Paris' prosecutor has begun a probe after May Day protesters allegedly entered a famed Paris hospital and tried to force the door to its intensive care unit.
But supporters of the "gilets jaunes" ("yellow vests"), who were among demonstrators during a fiery march in the French capital on Wednesday, said they were just seeking refuge from tear gas fired by police.
Thirty-two people were in police custody under charges of "gathering to commit degradations or violence," the prosecutor's office told Euronews.
They were released on Thursday evening as investigations continue, the prosecutor's office said.
France's Interior Minister Christophe Castaner initially said the hospital was 'attacked' by dozens of anti-capitalist militants and black blocks, but by Friday morning he had changed his position.
"I shouldn't have used the word 'attack'. The term 'violent intrusion' used by the hospital director seems to be more accurate giving the videos on it shared ever since," admitted Castaner during a press conference.
Hospital director Marie-Anne Ruder said the gate had been forced open and she saw dozens of people going inside, some wearing the protesters' trademark high-visibility yellow vests and others with their faces covered.
She called the police because of their "violent and threatening behaviour", she told France Inter radio.
"Several dozen people tried to force the door into the intensive care unit," she told RTL in a separate interview, saying the security forces had turned up 10 minutes later to remove the intruders.
Paris hospitals director general Martin Hirsch said CCTV footage showed a number of intruders trying to get in as a group of nurses struggled to hold the door shut, shouting: "Be careful, there are patients in here!"
At the time of the incident, a riot police officer was being treated there for a head injury, but Hirsch said it was not clear what motivated the "inexplicable intrusion".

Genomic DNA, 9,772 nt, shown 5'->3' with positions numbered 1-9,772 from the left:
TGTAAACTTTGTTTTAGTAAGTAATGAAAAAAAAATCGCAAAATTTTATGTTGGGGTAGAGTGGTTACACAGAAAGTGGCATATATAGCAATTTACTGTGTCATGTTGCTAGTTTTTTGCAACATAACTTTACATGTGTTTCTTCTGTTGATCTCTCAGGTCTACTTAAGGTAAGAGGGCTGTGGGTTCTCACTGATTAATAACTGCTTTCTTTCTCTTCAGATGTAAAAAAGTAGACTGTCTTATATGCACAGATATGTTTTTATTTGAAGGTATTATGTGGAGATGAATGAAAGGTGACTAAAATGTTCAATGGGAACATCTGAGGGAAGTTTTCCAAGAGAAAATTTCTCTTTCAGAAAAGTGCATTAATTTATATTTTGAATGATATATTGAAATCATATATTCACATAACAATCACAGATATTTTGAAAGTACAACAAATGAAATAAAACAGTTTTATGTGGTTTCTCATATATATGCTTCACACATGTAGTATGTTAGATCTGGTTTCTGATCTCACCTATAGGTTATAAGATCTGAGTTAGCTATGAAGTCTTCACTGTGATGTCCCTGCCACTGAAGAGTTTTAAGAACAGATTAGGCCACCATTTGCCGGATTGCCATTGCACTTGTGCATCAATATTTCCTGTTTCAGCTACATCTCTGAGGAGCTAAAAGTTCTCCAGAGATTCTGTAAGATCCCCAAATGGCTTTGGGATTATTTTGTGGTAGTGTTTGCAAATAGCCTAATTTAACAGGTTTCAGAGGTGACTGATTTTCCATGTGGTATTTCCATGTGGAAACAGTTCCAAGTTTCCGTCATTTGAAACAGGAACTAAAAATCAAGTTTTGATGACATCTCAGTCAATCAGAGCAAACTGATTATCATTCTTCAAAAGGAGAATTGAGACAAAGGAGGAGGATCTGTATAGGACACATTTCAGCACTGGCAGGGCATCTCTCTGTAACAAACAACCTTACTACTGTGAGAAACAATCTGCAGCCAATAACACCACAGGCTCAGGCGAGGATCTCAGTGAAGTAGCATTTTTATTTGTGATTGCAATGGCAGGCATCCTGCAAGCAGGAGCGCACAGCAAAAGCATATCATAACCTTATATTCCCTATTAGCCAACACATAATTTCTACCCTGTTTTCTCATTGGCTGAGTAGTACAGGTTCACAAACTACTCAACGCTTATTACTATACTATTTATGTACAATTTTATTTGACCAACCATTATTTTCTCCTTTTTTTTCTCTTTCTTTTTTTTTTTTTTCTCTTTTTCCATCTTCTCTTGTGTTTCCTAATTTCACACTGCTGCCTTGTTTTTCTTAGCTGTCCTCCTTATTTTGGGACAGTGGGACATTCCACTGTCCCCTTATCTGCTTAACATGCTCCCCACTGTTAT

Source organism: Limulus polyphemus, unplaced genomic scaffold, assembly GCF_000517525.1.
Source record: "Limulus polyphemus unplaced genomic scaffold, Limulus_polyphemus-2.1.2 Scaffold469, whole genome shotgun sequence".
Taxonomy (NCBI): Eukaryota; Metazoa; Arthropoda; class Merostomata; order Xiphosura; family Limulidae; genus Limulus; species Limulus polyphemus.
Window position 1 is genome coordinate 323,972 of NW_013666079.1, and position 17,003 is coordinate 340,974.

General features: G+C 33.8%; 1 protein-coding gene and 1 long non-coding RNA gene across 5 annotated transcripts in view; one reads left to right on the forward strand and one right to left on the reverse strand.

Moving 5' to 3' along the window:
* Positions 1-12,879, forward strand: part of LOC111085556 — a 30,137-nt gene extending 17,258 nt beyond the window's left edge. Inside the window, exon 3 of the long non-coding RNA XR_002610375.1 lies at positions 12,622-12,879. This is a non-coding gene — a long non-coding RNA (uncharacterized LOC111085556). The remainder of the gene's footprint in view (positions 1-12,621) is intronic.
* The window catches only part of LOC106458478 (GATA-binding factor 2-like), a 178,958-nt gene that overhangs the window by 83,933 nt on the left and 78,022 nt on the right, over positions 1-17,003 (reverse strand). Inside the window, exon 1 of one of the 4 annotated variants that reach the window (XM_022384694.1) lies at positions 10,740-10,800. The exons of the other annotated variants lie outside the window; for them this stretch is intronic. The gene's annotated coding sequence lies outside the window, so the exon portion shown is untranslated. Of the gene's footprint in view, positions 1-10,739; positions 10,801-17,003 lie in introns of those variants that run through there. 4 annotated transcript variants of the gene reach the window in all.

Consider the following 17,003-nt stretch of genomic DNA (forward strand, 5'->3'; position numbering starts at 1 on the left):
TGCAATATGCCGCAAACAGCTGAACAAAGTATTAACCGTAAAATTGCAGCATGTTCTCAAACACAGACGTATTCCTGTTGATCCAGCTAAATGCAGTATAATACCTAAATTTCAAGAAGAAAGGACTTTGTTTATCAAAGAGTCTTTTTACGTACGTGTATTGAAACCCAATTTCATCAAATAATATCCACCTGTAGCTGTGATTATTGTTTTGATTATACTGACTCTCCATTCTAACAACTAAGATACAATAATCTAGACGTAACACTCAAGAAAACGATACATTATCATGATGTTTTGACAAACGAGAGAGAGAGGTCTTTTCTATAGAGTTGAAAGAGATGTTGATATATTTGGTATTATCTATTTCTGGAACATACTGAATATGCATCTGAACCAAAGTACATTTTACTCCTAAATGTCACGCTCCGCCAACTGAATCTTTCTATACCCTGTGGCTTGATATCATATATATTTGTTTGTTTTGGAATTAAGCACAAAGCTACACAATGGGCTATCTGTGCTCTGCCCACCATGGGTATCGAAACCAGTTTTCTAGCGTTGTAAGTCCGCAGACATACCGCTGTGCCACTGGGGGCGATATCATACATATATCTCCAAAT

It drew sharp condemnation from the government, with Prime Minister Edouard Philippe denouncing it as "totally irresponsible".
French Health Minister Agnes Buzyn described it as "unspeakable".
"This is the first time there has been an act of violence at a hospital," she told Europe 1 radio. "I think that all French people, like me, are extremely shocked."
'Seeking refuge from tear gas'
But supporters of the "yellow vest" movement, whose protests have shaken the government of President Emmanuel Macron over the past half year, insisted the demonstrators were merely seeking refuge from tear gas fired by police.
The incident came during a hugely tense May Day which saw police clash with hardline protesters on the sidelines of the annual labour union march. The hospital is close to the Place d'Italie where the march ended.
Salome Fournet-Fayas, a 26-year-old set designer who was demonstrating on May Day, was at the hospital with other protesters.
She told Euronews that she and other demonstrators were following the official itinerary for the rally when police fired tear gas at them in such quantity that she almost vomited.
Fournet-Fayas said that as demonstrators were fleeing tear gas and possible flash ball shots, they noticed that the hospital gates were open. So they entered and quietly waited for things to calm down on the grass, in the hospital courtyard, without going inside the building.
Asked whether some violent protesters might have tried to attack the hospital, she replied that "everyone was very calm."
She said she felt "revolted" by the government's account of the events. "No one tried to attack to attack this hospital," she assured. "We were just there waiting."
While acknowledging some people may have entered the hospital to seek shelter, Buzyn suggested others might have been bent on theft, notably of hi-tech equipment.
The situation would be clearer after those in detention had been questioned, she said.
Jean-Luc Melenchon, leader of far-left France Unbowed party, accused Castaner of making up what he described as a "pseudo attack" on the hospital.
"Truth is the first victim of Macron's sidekicks," he wrote on Twitter.